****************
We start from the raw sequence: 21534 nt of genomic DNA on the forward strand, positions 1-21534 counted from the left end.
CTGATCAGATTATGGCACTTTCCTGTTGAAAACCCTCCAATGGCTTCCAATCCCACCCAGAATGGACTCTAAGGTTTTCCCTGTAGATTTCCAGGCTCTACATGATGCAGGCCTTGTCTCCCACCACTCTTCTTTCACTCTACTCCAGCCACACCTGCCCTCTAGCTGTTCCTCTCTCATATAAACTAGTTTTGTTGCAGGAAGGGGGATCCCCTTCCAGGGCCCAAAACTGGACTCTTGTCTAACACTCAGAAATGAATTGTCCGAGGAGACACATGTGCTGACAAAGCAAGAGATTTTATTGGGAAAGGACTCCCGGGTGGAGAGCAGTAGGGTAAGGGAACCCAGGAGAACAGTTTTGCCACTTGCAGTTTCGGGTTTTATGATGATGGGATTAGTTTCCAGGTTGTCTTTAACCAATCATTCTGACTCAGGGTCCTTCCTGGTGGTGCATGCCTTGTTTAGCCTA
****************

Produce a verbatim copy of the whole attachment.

We start from the raw sequence: 21534 nt of genomic DNA on the forward strand, positions 1-21534 counted from the left end.
CTGATCAGATTATGGCACTTTCCTGTTGAAAACCCTCCAATGGCTTCCAATCCCACCCAGAATGGACTCTAAGGTTTTCCCTGTAGATTTCCAGGCTCTACATGATGCAGGCCTTGTCTCCCACCACTCTTCTTTCACTCTACTCCAGCCACACCTGCCCTCTAGCTGTTCCTCTCTCATATAAACTAGTTTTGTTGCAGGAAGGGGGATCCCCTTCCAGGGCCCAAAACTGGACTCTTGTCTAACACTCAGAAATGAATTGTCCGAGGAGACACATGTGCTGACAAAGCAAGAGATTTTATTGGGAAAGGACTCCCGGGTGGAGAGCAGTAGGGTAAGGGAACCCAGGAGAACAGTTTTGCCACTTGCAGTTTCGGGTTTTATGATGATGGGATTAGTTTCCAGGTTGTCTTTAACCAATCATTCTGACTCAGGGTCCTTCCTGGTGGTGCATGCCTTGTTTAGCCTA